Opinion  

A pension bombshell

Jeff Prestridge

Jeff Prestridge

Some of my financial planning friends are still salivating from the pensions mess George Osborne has created. They cannot get enough of the chaos his tinkering has caused. Bring it on, they say.

Of course investors looking to build a retirement war chest think differently. They are bewildered and baffled by George’s meddling – and they ring The Mail on Sunday to tell me so, screaming down the phone as if I will be more impressed the louder they shout. My phone wilts in the pensions heat.

After telling them to find a good financial planner (aren’t all planners good by definition I hear you ask?) I am forced to lie down a while, take an energising Berocca drink, and recuperate from the ear bashing. I then return to my desk, only for my phone to trill again like a budgerigar on steroids.

Article continues after advert

Having got that off my chest, I am really pleased that out of all this chaos and confusion, opportunities now abound for financial planners to show their mettle.

And never has there been a time when confusion has reigned so supreme in the wacky world of pensions – and adviser mettle has shone so brilliantly. Planners are in their element. Seventh pensions heaven.

I say all this without considering the mounds of advice planners can now dole out as the new pension freedoms start to grip and people look to extract some of the money from their plans – £1.8bn in the first two months, according to our good friends at the Association of British Insurers.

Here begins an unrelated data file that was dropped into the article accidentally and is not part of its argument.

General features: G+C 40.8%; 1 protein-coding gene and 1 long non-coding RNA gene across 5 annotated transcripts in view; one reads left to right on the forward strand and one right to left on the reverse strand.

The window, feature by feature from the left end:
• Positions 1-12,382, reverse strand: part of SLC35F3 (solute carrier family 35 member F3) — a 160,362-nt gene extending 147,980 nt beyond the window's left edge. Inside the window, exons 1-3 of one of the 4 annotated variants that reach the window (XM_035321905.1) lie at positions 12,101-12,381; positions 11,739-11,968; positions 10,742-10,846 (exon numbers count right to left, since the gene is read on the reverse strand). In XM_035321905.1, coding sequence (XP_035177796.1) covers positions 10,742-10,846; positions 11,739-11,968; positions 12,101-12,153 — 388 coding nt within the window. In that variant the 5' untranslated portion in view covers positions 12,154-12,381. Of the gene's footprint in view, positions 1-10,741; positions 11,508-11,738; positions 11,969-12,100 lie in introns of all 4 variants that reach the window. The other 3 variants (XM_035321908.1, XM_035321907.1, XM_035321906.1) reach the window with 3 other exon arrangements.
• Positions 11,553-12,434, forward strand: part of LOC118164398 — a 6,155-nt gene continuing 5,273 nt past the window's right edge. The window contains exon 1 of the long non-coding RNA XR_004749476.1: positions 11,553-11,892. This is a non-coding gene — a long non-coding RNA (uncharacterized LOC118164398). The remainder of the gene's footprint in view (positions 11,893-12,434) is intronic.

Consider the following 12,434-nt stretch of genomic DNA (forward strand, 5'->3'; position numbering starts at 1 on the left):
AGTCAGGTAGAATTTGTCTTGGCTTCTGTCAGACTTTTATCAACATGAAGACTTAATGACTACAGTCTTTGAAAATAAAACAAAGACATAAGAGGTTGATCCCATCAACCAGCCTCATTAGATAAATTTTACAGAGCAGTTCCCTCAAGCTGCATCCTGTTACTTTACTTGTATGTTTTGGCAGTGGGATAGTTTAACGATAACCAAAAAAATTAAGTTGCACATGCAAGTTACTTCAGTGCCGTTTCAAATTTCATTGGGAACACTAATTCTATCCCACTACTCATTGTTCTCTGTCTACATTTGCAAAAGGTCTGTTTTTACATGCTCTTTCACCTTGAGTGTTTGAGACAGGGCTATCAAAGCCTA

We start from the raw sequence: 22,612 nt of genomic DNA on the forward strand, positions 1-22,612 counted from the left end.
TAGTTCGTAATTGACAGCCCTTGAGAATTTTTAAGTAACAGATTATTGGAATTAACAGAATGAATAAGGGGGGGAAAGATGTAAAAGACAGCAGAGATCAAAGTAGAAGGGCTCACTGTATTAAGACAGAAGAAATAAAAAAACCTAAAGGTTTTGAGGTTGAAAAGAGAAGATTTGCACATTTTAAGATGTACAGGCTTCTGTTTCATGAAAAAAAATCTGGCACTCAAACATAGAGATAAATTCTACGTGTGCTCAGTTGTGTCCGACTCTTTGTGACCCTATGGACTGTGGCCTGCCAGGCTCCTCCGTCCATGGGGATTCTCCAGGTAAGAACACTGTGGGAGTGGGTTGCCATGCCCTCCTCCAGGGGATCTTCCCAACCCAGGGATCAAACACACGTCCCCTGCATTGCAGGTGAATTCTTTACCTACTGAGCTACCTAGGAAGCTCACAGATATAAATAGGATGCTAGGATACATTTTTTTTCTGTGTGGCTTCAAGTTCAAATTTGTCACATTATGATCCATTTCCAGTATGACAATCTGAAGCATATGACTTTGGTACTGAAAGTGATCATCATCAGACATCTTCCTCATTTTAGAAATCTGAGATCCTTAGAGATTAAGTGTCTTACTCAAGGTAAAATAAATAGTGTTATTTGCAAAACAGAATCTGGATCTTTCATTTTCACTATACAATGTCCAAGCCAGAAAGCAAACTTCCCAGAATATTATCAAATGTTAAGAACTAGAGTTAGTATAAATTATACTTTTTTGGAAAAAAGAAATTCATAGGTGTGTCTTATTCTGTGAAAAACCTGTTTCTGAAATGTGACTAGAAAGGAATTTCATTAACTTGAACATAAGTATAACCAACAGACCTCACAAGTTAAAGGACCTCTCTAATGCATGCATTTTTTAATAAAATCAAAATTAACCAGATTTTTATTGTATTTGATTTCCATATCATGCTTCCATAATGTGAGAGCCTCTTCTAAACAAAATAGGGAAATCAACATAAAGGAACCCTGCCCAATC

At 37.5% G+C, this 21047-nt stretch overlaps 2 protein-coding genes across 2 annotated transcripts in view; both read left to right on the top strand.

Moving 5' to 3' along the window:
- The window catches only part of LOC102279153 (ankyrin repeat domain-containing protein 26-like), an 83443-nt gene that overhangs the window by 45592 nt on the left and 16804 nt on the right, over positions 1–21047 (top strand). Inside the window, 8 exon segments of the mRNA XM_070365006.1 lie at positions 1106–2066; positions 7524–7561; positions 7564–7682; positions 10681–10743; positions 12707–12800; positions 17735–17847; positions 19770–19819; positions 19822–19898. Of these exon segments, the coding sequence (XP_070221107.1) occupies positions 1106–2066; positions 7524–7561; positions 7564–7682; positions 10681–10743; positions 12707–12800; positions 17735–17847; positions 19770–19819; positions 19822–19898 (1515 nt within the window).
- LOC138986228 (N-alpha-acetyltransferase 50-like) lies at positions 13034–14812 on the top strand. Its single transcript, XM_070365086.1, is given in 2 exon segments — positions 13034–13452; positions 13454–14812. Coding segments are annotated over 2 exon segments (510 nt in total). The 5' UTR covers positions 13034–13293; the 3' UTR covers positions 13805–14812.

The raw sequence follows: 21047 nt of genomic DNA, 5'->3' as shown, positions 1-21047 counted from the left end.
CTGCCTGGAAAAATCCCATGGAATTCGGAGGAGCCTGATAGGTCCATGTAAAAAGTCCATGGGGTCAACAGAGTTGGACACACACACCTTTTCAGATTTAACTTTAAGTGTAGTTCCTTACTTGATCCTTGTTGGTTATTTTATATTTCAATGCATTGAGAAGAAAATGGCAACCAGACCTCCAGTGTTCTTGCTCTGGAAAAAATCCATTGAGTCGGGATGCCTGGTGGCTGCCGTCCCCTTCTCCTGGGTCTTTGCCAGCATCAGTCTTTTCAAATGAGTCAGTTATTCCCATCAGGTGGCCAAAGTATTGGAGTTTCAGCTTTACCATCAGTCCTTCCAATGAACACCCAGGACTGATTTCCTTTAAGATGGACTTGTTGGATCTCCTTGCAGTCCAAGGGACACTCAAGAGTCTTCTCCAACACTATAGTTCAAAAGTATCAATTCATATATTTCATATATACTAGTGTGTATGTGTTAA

Plenty of issues for advisers to get their shiny teeth stuck into. Taxation. Inheritance. Longevity issues. Transferring defined benefit plans into defined contribution arrangements to take advantage of new rules allowing pensions to cascade down the generations. Cash-flow modelling. I could go on, but I know you are chomping at the bit.

Returning to the subject of July’s Budget, I am still scratching my head with pensions disappointment. Despite pleas not to turn pensions into a financial minefield, and despite being shorn of a left-wing Liberal pensions minister in Steve Webb, Mr Osborne went ahead with his previous promise to cut the lifetime allowance from £1.25m to £1m, effective from next April.

It is a move which still baffles me – and will irritate me until I go to my grave. It turns pension saving for some into a lottery as they scratch their heads and wonder whether to continue funding their pension or put money into other tax-efficient vehicles such as Isas, venture capital trusts and enterprise investment schemes.

The cut in the lifetime allowance simply flies in the face of everything that a Conservative government should stand for. Provide for yourself, insure yourself against illness and death, and save like crazy for the time when retirement comes.